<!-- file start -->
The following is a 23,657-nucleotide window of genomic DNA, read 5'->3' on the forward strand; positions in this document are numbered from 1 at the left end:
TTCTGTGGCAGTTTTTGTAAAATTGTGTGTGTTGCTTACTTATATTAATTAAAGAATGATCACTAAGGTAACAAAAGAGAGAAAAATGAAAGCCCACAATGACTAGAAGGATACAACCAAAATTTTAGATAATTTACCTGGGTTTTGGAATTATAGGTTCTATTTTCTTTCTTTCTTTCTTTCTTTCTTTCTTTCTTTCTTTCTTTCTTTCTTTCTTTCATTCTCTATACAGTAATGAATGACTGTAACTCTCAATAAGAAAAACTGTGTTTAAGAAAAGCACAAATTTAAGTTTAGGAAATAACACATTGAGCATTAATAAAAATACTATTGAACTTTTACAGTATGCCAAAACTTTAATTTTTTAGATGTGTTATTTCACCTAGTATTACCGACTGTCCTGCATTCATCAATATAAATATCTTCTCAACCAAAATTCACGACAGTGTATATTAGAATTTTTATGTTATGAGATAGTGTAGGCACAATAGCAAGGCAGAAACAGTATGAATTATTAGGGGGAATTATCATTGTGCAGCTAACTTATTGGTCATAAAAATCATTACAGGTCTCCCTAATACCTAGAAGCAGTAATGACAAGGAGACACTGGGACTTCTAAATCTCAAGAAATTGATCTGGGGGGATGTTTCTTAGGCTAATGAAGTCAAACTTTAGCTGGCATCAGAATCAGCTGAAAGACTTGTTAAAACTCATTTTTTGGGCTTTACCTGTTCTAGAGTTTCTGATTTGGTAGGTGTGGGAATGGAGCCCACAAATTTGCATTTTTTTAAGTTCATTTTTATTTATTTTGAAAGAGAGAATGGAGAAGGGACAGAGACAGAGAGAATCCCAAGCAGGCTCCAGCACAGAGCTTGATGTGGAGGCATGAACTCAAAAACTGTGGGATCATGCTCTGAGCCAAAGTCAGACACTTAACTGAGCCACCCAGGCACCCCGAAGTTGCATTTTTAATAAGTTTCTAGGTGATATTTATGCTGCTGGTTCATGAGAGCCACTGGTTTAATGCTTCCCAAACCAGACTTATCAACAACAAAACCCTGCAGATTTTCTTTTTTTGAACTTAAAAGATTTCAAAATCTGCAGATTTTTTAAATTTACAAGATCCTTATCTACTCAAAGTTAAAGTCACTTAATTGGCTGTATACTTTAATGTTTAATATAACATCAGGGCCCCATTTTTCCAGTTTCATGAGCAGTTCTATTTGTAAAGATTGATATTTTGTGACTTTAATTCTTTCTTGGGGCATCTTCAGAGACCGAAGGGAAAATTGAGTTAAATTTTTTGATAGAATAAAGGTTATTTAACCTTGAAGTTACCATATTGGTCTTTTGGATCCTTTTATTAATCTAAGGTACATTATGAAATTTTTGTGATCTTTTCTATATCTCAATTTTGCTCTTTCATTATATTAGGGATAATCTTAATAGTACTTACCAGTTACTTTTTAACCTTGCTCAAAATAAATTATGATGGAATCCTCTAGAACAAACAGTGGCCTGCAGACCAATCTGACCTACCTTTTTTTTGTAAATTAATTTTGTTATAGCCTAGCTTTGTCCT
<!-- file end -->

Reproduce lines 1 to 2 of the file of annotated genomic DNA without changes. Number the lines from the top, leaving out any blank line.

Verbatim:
The following is a 23,657-nucleotide window of genomic DNA, read 5'->3' on the forward strand; positions in this document are numbered from 1 at the left end:
TTCTGTGGCAGTTTTTGTAAAATTGTGTGTGTTGCTTACTTATATTAATTAAAGAATGATCACTAAGGTAACAAAAGAGAGAAAAATGAAAGCCCACAATGACTAGAAGGATACAACCAAAATTTTAGATAATTTACCTGGGTTTTGGAATTATAGGTTCTATTTTCTTTCTTTCTTTCTTTCTTTCTTTCTTTCTTTCTTTCTTTCTTTCTTTCTTTCATTCTCTATACAGTAATGAATGACTGTAACTCTCAATAAGAAAAACTGTGTTTAAGAAAAGCACAAATTTAAGTTTAGGAAATAACACATTGAGCATTAATAAAAATACTATTGAACTTTTACAGTATGCCAAAACTTTAATTTTTTAGATGTGTTATTTCACCTAGTATTACCGACTGTCCTGCATTCATCAATATAAATATCTTCTCAACCAAAATTCACGACAGTGTATATTAGAATTTTTATGTTATGAGATAGTGTAGGCACAATAGCAAGGCAGAAACAGTATGAATTATTAGGGGGAATTATCATTGTGCAGCTAACTTATTGGTCATAAAAATCATTACAGGTCTCCCTAATACCTAGAAGCAGTAATGACAAGGAGACACTGGGACTTCTAAATCTCAAGAAATTGATCTGGGGGGATGTTTCTTAGGCTAATGAAGTCAAACTTTAGCTGGCATCAGAATCAGCTGAAAGACTTGTTAAAACTCATTTTTTGGGCTTTACCTGTTCTAGAGTTTCTGATTTGGTAGGTGTGGGAATGGAGCCCACAAATTTGCATTTTTTTAAGTTCATTTTTATTTATTTTGAAAGAGAGAATGGAGAAGGGACAGAGACAGAGAGAATCCCAAGCAGGCTCCAGCACAGAGCTTGATGTGGAGGCATGAACTCAAAAACTGTGGGATCATGCTCTGAGCCAAAGTCAGACACTTAACTGAGCCACCCAGGCACCCCGAAGTTGCATTTTTAATAAGTTTCTAGGTGATATTTATGCTGCTGGTTCATGAGAGCCACTGGTTTAATGCTTCCCAAACCAGACTTATCAACAACAAAACCCTGCAGATTTTCTTTTTTTGAACTTAAAAGATTTCAAAATCTGCAGATTTTTTAAATTTACAAGATCCTTATCTACTCAAAGTTAAAGTCACTTAATTGGCTGTATACTTTAATGTTTAATATAACATCAGGGCCCCATTTTTCCAGTTTCATGAGCAGTTCTATTTGTAAAGATTGATATTTTGTGACTTTAATTCTTTCTTGGGGCATCTTCAGAGACCGAAGGGAAAATTGAGTTAAATTTTTTGATAGAATAAAGGTTATTTAACCTTGAAGTTACCATATTGGTCTTTTGGATCCTTTTATTAATCTAAGGTACATTATGAAATTTTTGTGATCTTTTCTATATCTCAATTTTGCTCTTTCATTATATTAGGGATAATCTTAATAGTACTTACCAGTTACTTTTTAACCTTGCTCAAAATAAATTATGATGGAATCCTCTAGAACAAACAGTGGCCTGCAGACCAATCTGACCTACCTTTTTTTTGTAAATTAATTTTGTTATAGCCTAGCTTTGTCCT